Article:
Monday, February 1, 2016

You Could Be the Hero!

by Larry Creswell, M.D.

A couple heart-warming news reports caught my eye this month and I thought I’d share the stories -- and lessons -- with you here.

The first news report came from St. Petersburg, Florida, the site of the Meek and Mighty Triathlon that was held in conjunction with the St. Anthony’s Triathlon weekend activities in early May. During the bike portion of the event, Teresa McCoy, 37 years old, encountered a couple police officers tending to a fellow rider who was lying on the ground. She thought to stop and see if she could help and recognized right away that the man was pulseless. Teresa began cardiopulmonary resuscitation (CPR) with one of the officers while the other ran to his patrol car to get an automatic external defibrillator (AED). They used the AED to administer one shock, restoring the athlete-patient’s heart rhythm and Teresa went on her way to finish the triathlon. She would learn later that the athlete was fortunate to survive.

The second news report came earlier this month from Starkville, Miss., home to Mississippi State University. The long-time coach of the Mississippi Bulldog track and field team, Al Schmidt, collapsed in cardiac arrest at the SEC Outdoor Track & Field Championships. He received CPR immediately from bystanders, received two shocks from an AED that was available, and survived to reach the hospital where his continued treatment included implantation of an internal defibrillator and coronary artery bypass surgery.

These stories are very special because the victims defied the odds -- thanks entirely to the efforts of bystanders. Sad to say, the survival rate for out-of-hospital cardiac arrest is less than 10% despite widespread education efforts and the availability of emergency medical services (EMS) in most communities.

Sudden Cardiac Death (SCD) in Athletes
Fortunately, sudden cardiac death (SCD) is an uncommon event, but we know too well the anecdotal stories of athletes who have died during practice or competition. These events often attract much attention in the popular press. For athletes younger than 30 years, the most common causes are hypertrophic cardiomyopathy (HCM) or an arrhythmia due to an inherited condition such as prolonged QT syndrome. For athletes older than 30 years, the most common cause is coronary artery disease (CAD) -- the build-up of atherosclerotic plaque in the coronary arteries. Regardless of the particular underlying cause, the athlete dies from a sudden arrhythmia (abnormal heartbeat) that originates in the pumping chambers of the heart.

The treatment of SCD is prompt defibrillation (application of a shock to the victim) to restore the normal heartbeat. Until that shock can be administered, CPR is useful to help maintain some degree of circulation to the body’s organs. The survival rate is dismal without immediate CPR and the chance for survival is virtually nil if the heart’s regular rhythm cannot be restored by defibrillation within a few minutes.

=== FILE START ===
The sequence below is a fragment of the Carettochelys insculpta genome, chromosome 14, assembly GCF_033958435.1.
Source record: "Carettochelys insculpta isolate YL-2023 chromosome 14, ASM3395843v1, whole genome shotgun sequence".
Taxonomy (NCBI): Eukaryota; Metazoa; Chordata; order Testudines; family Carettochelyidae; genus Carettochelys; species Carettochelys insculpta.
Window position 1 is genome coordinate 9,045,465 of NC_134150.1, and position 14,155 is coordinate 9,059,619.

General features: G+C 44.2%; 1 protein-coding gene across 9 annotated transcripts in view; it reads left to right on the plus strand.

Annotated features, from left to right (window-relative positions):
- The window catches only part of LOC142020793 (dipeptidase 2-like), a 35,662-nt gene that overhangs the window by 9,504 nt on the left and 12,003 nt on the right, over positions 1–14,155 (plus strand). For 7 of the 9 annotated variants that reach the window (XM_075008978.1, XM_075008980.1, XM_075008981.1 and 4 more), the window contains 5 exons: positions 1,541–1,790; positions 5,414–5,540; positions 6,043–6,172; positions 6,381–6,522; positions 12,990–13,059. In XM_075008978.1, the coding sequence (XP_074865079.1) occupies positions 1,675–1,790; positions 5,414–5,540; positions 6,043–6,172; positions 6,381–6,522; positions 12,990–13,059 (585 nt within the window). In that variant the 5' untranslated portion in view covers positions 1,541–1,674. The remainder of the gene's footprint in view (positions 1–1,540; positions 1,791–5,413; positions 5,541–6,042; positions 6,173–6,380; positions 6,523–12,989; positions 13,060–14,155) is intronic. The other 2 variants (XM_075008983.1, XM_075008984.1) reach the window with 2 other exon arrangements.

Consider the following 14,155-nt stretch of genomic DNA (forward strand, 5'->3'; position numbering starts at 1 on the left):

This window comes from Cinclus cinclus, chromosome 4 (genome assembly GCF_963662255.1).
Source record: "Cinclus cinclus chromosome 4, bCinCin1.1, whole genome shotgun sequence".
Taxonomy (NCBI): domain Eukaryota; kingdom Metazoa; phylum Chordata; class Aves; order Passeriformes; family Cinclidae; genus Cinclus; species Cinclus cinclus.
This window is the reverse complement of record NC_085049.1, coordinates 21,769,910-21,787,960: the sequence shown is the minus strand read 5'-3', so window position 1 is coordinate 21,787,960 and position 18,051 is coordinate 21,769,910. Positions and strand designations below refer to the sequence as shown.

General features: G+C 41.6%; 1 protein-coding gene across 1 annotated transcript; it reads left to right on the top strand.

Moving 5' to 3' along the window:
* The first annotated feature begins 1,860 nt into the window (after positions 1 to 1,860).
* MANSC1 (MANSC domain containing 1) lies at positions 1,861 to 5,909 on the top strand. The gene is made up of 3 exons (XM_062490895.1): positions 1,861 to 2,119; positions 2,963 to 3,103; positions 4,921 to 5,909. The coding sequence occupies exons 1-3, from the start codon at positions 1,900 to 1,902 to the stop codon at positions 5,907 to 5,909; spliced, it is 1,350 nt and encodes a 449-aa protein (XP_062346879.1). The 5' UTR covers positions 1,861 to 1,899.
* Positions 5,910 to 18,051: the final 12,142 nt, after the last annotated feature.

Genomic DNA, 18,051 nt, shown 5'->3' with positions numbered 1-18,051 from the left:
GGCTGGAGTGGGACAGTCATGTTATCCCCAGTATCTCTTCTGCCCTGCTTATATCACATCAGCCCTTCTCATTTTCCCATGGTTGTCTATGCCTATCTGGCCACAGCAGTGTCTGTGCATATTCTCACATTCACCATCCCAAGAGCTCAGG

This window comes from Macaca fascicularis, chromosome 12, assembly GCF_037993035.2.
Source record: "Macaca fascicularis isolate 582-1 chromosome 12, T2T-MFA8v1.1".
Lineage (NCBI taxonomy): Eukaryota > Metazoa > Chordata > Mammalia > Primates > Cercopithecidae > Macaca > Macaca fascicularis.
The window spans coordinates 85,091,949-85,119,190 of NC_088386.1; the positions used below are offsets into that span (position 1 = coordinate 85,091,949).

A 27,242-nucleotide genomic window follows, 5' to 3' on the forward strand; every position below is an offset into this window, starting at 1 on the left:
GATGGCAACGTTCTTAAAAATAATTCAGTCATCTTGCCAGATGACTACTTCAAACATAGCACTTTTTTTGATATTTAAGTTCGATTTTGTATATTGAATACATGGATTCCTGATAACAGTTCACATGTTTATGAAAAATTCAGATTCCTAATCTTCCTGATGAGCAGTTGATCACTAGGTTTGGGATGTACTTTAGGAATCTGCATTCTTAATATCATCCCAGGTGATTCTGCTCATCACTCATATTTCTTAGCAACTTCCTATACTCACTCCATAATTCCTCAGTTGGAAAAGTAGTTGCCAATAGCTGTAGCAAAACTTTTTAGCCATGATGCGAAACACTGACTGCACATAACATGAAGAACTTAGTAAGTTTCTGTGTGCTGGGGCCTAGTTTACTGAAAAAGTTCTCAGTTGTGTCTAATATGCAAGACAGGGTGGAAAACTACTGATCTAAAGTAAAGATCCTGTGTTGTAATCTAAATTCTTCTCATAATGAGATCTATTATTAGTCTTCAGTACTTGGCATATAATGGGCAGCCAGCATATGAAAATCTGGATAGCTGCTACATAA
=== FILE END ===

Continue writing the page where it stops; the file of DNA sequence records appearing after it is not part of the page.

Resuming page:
There is some encouraging news about the survival rate in recent years for athletes with SCD -- at least those in school-based programs. When school-age athletes (from middle school through college) are considered, the survival rate for SCD during school-sponsored events may be as high as 20%. This somewhat better outcome for school-based athletes is attributed, in large part, to the ready availability of coaches and other personnel who are trained in CPR and the ready availability of AEDs at event venues.

What Can You Do?

  1. Learn CPR and how to use an AED. We are safest when our group of fellow athletes knows how to perform bystander CPR and how to use an AED. The more of us who are trained, the safer we all will be as a group. A variety of classes is offered by the American Heart Association (AHA) in communities throughout this country. A directory of courses in your particular geographical location can be found in the CPR/ECC section at the AHA website at www.heart.org or by calling the AHA at 877-AHA-4CPR. The most appropriate class for athletes would be their Heartsaver AED offering.

  2. Be an advocate for CPR/AEDs in your community. Again, we’re all safer with more fellow athletes trained in CPR and more AEDs available in the places where we train and compete. Encourage your training partners, your coach(es), and your local triathlon (and cycling, running, and swimming) clubs to promote an interest in CPR training. The AHA can partner with such organizations to offer classes at convenient times and locations. Check at your gym, fitness center, or swimming pool to make certain that an AED is available -- and where it is located. If there isn’t an AED, encourage the management to make it a priority.

  3. Plan for safety. Lastly, many of the readers here will be involved in the management, direction, or promotion of local training opportunities and competition events in their communities. Take a leadership role in ensuring the safety of the participants by having adequate numbers of staff/volunteers who are trained in CPR and by having ready access to EMS or an AED at the event.

This is an area where you really can be the hero.


Larry Creswell, M.D., is a cardiac surgeon and Associate Professor of Surgery at the University of Mississippi Medical Center in Jackson, Mississippi. In addition to his regular column on Endurance Corner, he maintains the Athlete's Heart blog to offer information about athletes and heart disease in an informal way and to encourage exchange and discussion that will help athletes build a heart-healthier lifestyle. You can contact him at lcreswell@surgery.umsmed.edu.

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